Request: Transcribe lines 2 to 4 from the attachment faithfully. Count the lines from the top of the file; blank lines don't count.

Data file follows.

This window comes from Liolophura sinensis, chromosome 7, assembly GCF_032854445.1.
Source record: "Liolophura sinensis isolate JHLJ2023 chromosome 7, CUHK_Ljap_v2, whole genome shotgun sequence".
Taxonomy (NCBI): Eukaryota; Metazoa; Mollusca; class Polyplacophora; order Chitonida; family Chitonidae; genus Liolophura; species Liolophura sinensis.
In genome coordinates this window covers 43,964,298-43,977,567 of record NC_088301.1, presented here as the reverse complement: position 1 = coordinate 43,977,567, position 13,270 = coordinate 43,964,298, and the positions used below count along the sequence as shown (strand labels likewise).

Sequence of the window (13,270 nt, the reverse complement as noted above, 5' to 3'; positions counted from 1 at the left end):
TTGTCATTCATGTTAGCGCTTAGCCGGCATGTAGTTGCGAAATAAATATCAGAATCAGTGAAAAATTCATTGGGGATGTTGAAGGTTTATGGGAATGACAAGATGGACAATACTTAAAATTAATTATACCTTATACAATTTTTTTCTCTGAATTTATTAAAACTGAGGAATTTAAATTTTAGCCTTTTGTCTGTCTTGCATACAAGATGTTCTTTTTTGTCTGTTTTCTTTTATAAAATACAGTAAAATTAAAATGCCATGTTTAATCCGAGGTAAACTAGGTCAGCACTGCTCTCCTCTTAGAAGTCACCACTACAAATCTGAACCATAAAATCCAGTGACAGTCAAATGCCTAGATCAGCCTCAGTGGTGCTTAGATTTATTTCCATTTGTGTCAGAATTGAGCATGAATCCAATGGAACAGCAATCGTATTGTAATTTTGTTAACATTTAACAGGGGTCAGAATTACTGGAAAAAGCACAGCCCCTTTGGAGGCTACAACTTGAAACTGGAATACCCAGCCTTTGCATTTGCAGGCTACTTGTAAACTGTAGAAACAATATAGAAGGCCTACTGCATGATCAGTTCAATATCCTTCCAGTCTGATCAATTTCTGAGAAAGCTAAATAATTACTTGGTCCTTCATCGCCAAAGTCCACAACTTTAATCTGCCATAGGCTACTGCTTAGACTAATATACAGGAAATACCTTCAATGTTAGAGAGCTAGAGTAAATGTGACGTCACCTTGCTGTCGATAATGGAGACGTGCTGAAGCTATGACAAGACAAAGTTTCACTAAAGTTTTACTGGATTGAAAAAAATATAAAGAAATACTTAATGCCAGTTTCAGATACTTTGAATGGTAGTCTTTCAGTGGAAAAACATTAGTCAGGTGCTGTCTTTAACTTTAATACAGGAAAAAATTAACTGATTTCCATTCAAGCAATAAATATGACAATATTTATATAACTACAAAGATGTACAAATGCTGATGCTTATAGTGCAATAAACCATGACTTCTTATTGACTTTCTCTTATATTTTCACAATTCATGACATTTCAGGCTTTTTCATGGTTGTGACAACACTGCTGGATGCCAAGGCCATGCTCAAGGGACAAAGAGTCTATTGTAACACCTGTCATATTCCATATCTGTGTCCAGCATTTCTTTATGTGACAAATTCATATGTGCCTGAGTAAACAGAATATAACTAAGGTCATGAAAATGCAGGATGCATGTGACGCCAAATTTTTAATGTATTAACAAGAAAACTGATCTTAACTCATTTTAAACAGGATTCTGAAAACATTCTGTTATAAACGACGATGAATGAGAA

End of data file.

Source record: "Liolophura sinensis isolate JHLJ2023 chromosome 7, CUHK_Ljap_v2, whole genome shotgun sequence".
Taxonomy (NCBI): Eukaryota; Metazoa; Mollusca; class Polyplacophora; order Chitonida; family Chitonidae; genus Liolophura; species Liolophura sinensis.
In genome coordinates this window covers 43,964,298-43,977,567 of record NC_088301.1, presented here as the reverse complement: position 1 = coordinate 43,977,567, position 13,270 = coordinate 43,964,298, and the positions used below count along the sequence as shown (strand labels likewise).